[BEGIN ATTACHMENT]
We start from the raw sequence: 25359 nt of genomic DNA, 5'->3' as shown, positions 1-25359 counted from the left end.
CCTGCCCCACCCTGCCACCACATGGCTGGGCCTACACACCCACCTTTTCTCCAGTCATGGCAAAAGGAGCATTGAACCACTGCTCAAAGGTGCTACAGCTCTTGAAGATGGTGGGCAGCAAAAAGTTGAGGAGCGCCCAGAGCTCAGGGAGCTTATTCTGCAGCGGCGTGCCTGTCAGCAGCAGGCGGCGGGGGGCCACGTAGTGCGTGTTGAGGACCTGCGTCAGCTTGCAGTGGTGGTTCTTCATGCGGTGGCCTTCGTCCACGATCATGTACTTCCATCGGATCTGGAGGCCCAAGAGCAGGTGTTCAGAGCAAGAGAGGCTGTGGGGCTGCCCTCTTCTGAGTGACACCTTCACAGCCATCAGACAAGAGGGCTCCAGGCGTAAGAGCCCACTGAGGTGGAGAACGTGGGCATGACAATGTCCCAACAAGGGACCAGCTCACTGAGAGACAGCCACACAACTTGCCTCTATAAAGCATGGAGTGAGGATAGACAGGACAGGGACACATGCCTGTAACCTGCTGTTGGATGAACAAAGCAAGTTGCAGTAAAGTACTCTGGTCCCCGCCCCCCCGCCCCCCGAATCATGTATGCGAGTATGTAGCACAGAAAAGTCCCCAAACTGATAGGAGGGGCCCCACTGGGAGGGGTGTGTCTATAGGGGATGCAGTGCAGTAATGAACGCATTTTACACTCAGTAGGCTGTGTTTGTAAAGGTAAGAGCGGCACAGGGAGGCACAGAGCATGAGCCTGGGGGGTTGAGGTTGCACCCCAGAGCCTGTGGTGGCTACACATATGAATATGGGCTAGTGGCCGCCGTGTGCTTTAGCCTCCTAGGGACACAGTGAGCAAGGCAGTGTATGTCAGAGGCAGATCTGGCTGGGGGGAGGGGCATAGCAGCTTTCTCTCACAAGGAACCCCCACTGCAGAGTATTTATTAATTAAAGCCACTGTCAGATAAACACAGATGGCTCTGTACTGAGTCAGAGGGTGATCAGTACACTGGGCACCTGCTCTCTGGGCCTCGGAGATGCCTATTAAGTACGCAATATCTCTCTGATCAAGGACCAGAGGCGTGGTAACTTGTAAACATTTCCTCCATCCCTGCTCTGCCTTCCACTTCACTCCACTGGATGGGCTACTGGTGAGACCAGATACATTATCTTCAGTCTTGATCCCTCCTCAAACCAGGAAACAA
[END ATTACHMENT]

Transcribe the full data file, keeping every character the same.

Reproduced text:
We start from the raw sequence: 25359 nt of genomic DNA, 5'->3' as shown, positions 1-25359 counted from the left end.
CCTGCCCCACCCTGCCACCACATGGCTGGGCCTACACACCCACCTTTTCTCCAGTCATGGCAAAAGGAGCATTGAACCACTGCTCAAAGGTGCTACAGCTCTTGAAGATGGTGGGCAGCAAAAAGTTGAGGAGCGCCCAGAGCTCAGGGAGCTTATTCTGCAGCGGCGTGCCTGTCAGCAGCAGGCGGCGGGGGGCCACGTAGTGCGTGTTGAGGACCTGCGTCAGCTTGCAGTGGTGGTTCTTCATGCGGTGGCCTTCGTCCACGATCATGTACTTCCATCGGATCTGGAGGCCCAAGAGCAGGTGTTCAGAGCAAGAGAGGCTGTGGGGCTGCCCTCTTCTGAGTGACACCTTCACAGCCATCAGACAAGAGGGCTCCAGGCGTAAGAGCCCACTGAGGTGGAGAACGTGGGCATGACAATGTCCCAACAAGGGACCAGCTCACTGAGAGACAGCCACACAACTTGCCTCTATAAAGCATGGAGTGAGGATAGACAGGACAGGGACACATGCCTGTAACCTGCTGTTGGATGAACAAAGCAAGTTGCAGTAAAGTACTCTGGTCCCCGCCCCCCCGCCCCCCGAATCATGTATGCGAGTATGTAGCACAGAAAAGTCCCCAAACTGATAGGAGGGGCCCCACTGGGAGGGGTGTGTCTATAGGGGATGCAGTGCAGTAATGAACGCATTTTACACTCAGTAGGCTGTGTTTGTAAAGGTAAGAGCGGCACAGGGAGGCACAGAGCATGAGCCTGGGGGGTTGAGGTTGCACCCCAGAGCCTGTGGTGGCTACACATATGAATATGGGCTAGTGGCCGCCGTGTGCTTTAGCCTCCTAGGGACACAGTGAGCAAGGCAGTGTATGTCAGAGGCAGATCTGGCTGGGGGGAGGGGCATAGCAGCTTTCTCTCACAAGGAACCCCCACTGCAGAGTATTTATTAATTAAAGCCACTGTCAGATAAACACAGATGGCTCTGTACTGAGTCAGAGGGTGATCAGTACACTGGGCACCTGCTCTCTGGGCCTCGGAGATGCCTATTAAGTACGCAATATCTCTCTGATCAAGGACCAGAGGCGTGGTAACTTGTAAACATTTCCTCCATCCCTGCTCTGCCTTCCACTTCACTCCACTGGATGGGCTACTGGTGAGACCAGATACATTATCTTCAGTCTTGATCCCTCCTCAAACCAGGAAACAA